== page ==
Restraint of Trade Explained
03 July 2012
Posted by: TaxFind™
Restraint of Trade Explained
What is a Restraint of Trade?
A restraint of trade may be enforced by your employer which entails the employer placing certain limitations on your freedom of employment thus rendering you ineligible to trade within the same industry you currently work in, should you resign.
Does a Restraint of Trade apply to me?
Restraints of trades are not a pre-described feature in a standard employment contract and thus are an additional clause added to unique employment agreements.As this is an addition to a contract a restraint of trade is considered to be above and beyond an employee’s call of duty.An employee is required to agree to that which is stated in the employment contract in order to accept the propositioned role.Although you might not agree, it will be to your benefit to be aware of these restrictions before accepting a role.If you aren’t sure if you are bound by a restraint of trade, go through your employment contract as it is here where this will be documented.
How can a Restraint of Trade affect my job?
A restraint of trade will impact your employment agreement in one of the following ways:
•Whether you are on contract or a permanent employee,if you are restricted by a restraint of trade you cannot do business with anyone else.A restraint of trade typically limits employees from making use of ‘company resources’ for personal gain.An employee’s unique skills are considered to be ‘company resources’ and it is this that you are not entitled to utilise for the benefit of anyone else other that your current employer.For example; you cannot perform any freelance work whilst employed with the company with a restraint of trade in place.
•At termination of employment. This means that an employee restricted by a restraint of trade is able to resign from a position, but may not continue to work for a similar company that competes directly or indirectly with the company once you have resigned from the company.A restraint of trade therefore effectively ‘bans’ an employee from working in a similar firm and/or industry to the one directly relating to their current job.This restraint would apply for a specific time period detailed in the employment contract and usually specifies a geographical range in which these restrictions may reasonably be enforced on the employee by the employer.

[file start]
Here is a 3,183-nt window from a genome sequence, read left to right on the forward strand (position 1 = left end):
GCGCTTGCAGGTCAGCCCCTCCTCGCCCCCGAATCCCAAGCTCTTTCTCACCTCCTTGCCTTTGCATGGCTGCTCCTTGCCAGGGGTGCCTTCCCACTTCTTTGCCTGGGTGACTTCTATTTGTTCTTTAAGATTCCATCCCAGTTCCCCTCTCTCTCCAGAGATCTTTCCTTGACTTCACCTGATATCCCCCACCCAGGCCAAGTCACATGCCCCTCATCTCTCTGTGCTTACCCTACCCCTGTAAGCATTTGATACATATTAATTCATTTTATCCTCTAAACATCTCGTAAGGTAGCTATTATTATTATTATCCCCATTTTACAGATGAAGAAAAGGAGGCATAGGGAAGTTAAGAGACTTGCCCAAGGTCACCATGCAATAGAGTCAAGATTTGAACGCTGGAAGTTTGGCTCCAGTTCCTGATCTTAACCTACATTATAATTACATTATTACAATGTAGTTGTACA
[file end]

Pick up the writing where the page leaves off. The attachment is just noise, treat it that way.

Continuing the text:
To many, a restraint of trade impacts on their entire livelihood,although it may become very difficult for an employer to enforce a restraint of trade in the instance where any employee is unable to make a living from an alternative field of work due to limited skills.This is spelt out in the Magna Alloys Appellate Division case of 1984.
The Appellate Division came to the conclusion that the position in South African Law is that the sanctity of a valid contract overrides the right and freedom to trade.And on that basis, restraints of trade are deemed prima facie valid and enforceable, unless they are contrary to public policy.As a result of the Magna Alloys decision, restraints of trade are therefore in the first instance deemed enforceable unless the employee, who alleges that the contract is against public policy,is able to prove so.The courts will therefore interfere with restraints of trade only where the restraint is unreasonable in relation to the employee’s freedom to trade.
To test the enforceability of a restraint of trade clause, the following assessment may be useful:
•Is there a legitimate interest of the employer that deserves protection at the termination of the employment agreement?
•If so, is that legitimate interest being prejudiced by the employee?
•If the legitimate interest is being prejudiced, does the interest of the employer weighed up against the interest of the employee not to be economically inactive and unproductive – section 36 of the Constitution of the Republic of South Africa?
•Is there some other aspect of public policy which indicates that the restraint of trade requires enforcement or not?
•Is the ambit of the restraint of trade (in respect of its nature, area and duration) justifiable and necessary to protect the interests of the employer?
Source: By Aneesa Cassim Ahmed (Tax professional)